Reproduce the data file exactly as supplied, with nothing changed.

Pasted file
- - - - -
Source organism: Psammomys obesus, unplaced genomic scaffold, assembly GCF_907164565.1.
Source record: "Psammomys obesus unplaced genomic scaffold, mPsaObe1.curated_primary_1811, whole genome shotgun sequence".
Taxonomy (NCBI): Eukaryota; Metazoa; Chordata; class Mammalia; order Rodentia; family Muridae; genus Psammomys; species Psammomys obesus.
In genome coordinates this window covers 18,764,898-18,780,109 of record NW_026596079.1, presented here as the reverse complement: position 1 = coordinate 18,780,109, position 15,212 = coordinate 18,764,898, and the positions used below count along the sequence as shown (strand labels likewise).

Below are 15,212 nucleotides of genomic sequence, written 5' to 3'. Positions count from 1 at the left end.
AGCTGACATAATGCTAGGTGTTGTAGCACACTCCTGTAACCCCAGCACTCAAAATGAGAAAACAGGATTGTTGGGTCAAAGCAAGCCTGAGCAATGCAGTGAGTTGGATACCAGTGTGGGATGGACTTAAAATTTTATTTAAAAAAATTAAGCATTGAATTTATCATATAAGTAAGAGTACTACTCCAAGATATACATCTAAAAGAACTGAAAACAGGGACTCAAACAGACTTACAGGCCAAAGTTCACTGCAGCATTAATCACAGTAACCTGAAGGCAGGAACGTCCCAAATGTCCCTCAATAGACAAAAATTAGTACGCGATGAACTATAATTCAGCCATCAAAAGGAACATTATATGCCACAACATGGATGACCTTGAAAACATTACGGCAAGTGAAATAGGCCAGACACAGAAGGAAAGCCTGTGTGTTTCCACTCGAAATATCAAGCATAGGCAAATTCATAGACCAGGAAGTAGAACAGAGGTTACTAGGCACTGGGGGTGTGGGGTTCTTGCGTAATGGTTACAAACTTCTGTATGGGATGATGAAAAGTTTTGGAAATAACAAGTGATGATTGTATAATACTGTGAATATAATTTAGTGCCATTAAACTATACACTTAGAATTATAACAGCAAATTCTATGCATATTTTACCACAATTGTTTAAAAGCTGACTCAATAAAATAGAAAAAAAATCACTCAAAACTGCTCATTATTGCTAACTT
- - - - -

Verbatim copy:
Source organism: Psammomys obesus, unplaced genomic scaffold, assembly GCF_907164565.1.
Source record: "Psammomys obesus unplaced genomic scaffold, mPsaObe1.curated_primary_1811, whole genome shotgun sequence".
Taxonomy (NCBI): Eukaryota; Metazoa; Chordata; class Mammalia; order Rodentia; family Muridae; genus Psammomys; species Psammomys obesus.
In genome coordinates this window covers 18,764,898-18,780,109 of record NW_026596079.1, presented here as the reverse complement: position 1 = coordinate 18,780,109, position 15,212 = coordinate 18,764,898, and the positions used below count along the sequence as shown (strand labels likewise).

Below are 15,212 nucleotides of genomic sequence, written 5' to 3'. Positions count from 1 at the left end.
AGCTGACATAATGCTAGGTGTTGTAGCACACTCCTGTAACCCCAGCACTCAAAATGAGAAAACAGGATTGTTGGGTCAAAGCAAGCCTGAGCAATGCAGTGAGTTGGATACCAGTGTGGGATGGACTTAAAATTTTATTTAAAAAAATTAAGCATTGAATTTATCATATAAGTAAGAGTACTACTCCAAGATATACATCTAAAAGAACTGAAAACAGGGACTCAAACAGACTTACAGGCCAAAGTTCACTGCAGCATTAATCACAGTAACCTGAAGGCAGGAACGTCCCAAATGTCCCTCAATAGACAAAAATTAGTACGCGATGAACTATAATTCAGCCATCAAAAGGAACATTATATGCCACAACATGGATGACCTTGAAAACATTACGGCAAGTGAAATAGGCCAGACACAGAAGGAAAGCCTGTGTGTTTCCACTCGAAATATCAAGCATAGGCAAATTCATAGACCAGGAAGTAGAACAGAGGTTACTAGGCACTGGGGGTGTGGGGTTCTTGCGTAATGGTTACAAACTTCTGTATGGGATGATGAAAAGTTTTGGAAATAACAAGTGATGATTGTATAATACTGTGAATATAATTTAGTGCCATTAAACTATACACTTAGAATTATAACAGCAAATTCTATGCATATTTTACCACAATTGTTTAAAAGCTGACTCAATAAAATAGAAAAAAAATCACTCAAAACTGCTCATTATTGCTAACTT